Today in the garden, I was enjoying the cloud cover. It was such a nice relief from the stinging mid morning sun. It occurred to me that it wasn’t cloud cover at all; it was smoke from the devastating bush fires in Tasmania. It’s not so nice enjoying the shade of a passing cloud when you know that it’s really from other people’s ashes.
Fires are consuming parts of Tasmania after our hottest day on record (41.8 Deg) or (107.24 F). From where I sit surrounded by dry woodlands I realize that anyone could be next.
Some houses razed others left unscathed. Forty percent of some towns gone.
Some people might see patterns in nature’s decisions about who will burn and who won’t, but for the life of me, I can’t see any. The statements you often here like ‘It was meant to be’, ‘Everything happens for a reason’, or even ‘You get back what you put out’ just don’t make sense. Surely this fire isn’t retribution on people for past decisions.
No one deserves to be caught in a fire.
Like a storm or a tsunami or any other natural event, like a fire , if you are unfortunate enough to get in the way it is not ‘karma’ or ‘fate’, my guess is that it’s just another one of life’s random events.
Solar powered house handmade from straw, wood and tin.
After five years, this full-time husband, father, chef and owner builder just completed his plan, well done.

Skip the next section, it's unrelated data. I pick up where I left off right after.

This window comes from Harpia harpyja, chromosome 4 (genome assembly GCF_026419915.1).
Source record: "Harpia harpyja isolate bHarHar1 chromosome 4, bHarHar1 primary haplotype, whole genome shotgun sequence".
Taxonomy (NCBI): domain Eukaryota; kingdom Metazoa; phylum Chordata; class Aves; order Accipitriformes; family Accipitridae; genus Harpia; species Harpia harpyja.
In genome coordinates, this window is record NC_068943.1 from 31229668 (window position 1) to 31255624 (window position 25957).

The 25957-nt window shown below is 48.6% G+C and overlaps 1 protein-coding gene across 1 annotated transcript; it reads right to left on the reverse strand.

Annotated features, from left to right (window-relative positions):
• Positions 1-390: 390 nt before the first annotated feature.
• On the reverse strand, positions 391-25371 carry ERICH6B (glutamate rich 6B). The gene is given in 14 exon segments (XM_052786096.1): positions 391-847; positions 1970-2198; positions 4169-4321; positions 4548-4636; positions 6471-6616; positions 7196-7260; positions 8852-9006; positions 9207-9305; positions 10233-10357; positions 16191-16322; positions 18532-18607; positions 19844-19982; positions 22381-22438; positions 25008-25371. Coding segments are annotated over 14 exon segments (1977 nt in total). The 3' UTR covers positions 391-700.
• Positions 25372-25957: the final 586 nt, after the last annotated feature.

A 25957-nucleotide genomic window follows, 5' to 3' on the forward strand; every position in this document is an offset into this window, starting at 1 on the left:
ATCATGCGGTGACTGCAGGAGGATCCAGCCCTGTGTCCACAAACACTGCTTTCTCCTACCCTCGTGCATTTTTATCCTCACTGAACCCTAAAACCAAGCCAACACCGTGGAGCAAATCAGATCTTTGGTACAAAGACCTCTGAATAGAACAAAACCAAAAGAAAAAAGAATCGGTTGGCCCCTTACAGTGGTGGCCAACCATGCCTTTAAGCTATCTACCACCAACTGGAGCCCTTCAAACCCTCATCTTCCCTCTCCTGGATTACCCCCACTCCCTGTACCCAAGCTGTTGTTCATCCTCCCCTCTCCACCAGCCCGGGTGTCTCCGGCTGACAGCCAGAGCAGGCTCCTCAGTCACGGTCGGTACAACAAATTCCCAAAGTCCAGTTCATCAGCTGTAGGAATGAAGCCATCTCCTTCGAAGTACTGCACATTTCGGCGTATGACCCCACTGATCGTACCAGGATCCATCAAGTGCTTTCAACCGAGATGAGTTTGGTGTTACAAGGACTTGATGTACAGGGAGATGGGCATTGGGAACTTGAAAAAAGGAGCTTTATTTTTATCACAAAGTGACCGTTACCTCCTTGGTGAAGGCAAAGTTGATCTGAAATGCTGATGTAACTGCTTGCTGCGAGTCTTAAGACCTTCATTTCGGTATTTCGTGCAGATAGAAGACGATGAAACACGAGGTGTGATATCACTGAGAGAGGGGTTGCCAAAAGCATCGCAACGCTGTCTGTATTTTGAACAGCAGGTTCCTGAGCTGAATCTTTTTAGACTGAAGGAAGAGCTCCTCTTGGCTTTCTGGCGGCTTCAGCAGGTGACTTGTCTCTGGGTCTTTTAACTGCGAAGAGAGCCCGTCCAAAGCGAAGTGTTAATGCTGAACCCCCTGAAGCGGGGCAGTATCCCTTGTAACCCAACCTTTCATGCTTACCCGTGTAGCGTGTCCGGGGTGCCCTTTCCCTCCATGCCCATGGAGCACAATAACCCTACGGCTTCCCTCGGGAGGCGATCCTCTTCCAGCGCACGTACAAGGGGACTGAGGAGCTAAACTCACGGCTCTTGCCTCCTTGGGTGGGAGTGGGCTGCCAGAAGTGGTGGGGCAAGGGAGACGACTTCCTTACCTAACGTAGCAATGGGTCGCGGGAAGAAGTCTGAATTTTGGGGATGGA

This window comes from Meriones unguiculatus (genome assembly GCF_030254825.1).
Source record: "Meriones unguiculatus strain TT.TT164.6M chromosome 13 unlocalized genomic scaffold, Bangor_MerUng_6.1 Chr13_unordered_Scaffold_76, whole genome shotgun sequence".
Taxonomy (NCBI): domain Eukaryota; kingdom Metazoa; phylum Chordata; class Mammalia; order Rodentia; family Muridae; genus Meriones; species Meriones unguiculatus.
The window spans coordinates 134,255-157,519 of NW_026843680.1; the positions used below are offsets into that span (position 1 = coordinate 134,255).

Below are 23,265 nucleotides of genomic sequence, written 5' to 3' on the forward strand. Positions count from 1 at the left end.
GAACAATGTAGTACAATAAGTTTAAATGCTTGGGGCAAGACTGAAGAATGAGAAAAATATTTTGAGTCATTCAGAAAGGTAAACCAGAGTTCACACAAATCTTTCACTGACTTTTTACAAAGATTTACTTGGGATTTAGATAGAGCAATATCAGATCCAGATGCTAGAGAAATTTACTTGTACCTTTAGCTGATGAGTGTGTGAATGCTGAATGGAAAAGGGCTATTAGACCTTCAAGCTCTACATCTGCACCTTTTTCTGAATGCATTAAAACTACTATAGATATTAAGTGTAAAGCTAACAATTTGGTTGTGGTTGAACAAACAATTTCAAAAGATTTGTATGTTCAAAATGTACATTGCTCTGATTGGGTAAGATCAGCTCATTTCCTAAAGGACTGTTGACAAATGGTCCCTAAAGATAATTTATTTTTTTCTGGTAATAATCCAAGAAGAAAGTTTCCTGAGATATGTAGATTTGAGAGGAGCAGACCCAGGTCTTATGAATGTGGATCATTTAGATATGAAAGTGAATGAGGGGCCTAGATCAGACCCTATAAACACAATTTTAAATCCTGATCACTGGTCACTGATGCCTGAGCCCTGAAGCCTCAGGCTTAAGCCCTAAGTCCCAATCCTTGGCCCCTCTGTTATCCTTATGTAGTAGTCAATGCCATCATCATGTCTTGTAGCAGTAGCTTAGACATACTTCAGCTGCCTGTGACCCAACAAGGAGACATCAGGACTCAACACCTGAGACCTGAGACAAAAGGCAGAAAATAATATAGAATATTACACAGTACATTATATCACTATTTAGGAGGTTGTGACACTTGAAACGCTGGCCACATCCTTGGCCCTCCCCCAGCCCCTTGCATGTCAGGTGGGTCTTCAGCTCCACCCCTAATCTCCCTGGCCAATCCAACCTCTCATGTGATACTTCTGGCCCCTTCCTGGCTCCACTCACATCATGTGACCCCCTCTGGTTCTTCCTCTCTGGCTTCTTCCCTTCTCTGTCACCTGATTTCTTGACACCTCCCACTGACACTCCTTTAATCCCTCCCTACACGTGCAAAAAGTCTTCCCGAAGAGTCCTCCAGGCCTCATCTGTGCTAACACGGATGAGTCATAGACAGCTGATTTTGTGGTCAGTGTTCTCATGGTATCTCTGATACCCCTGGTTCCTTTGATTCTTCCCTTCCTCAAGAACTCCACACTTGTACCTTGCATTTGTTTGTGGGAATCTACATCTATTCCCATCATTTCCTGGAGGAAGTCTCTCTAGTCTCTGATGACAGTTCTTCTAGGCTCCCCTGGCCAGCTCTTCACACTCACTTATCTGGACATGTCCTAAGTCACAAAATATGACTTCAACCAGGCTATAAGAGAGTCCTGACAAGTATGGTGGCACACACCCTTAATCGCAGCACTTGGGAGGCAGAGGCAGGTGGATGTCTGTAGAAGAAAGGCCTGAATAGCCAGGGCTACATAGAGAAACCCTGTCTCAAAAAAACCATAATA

He put the advice from his father to good use,
‘Just do a bit everyday and eventually you will finish anything you start.’
I appreciate his tenacity and style but most of all I appreciate that he’s my brother.
There are three types of snakes in Tasmania, Lowland Copperhead, White Lipped and Tiger (Pictured). All three are poisonous.
Now that it is finally warm down here, they are starting to move around. I guessed this one was over a meter long. I think the snake signs are scarier than the snakes.
Sometimes nature is so beautiful it drips with colour.
Sitting on deck, with my back to the mast I looked at the horizon. Becalmed and searching for any ripples in the water to betray the winds arrival, I waited. Suddenly hundreds of dolphins rushed past agitated as if the water was boiling. I grabbed the mast for support, fearing falling in. I swear the air pressure changed. Adrenalin mixed with uneasiness shot through my veins.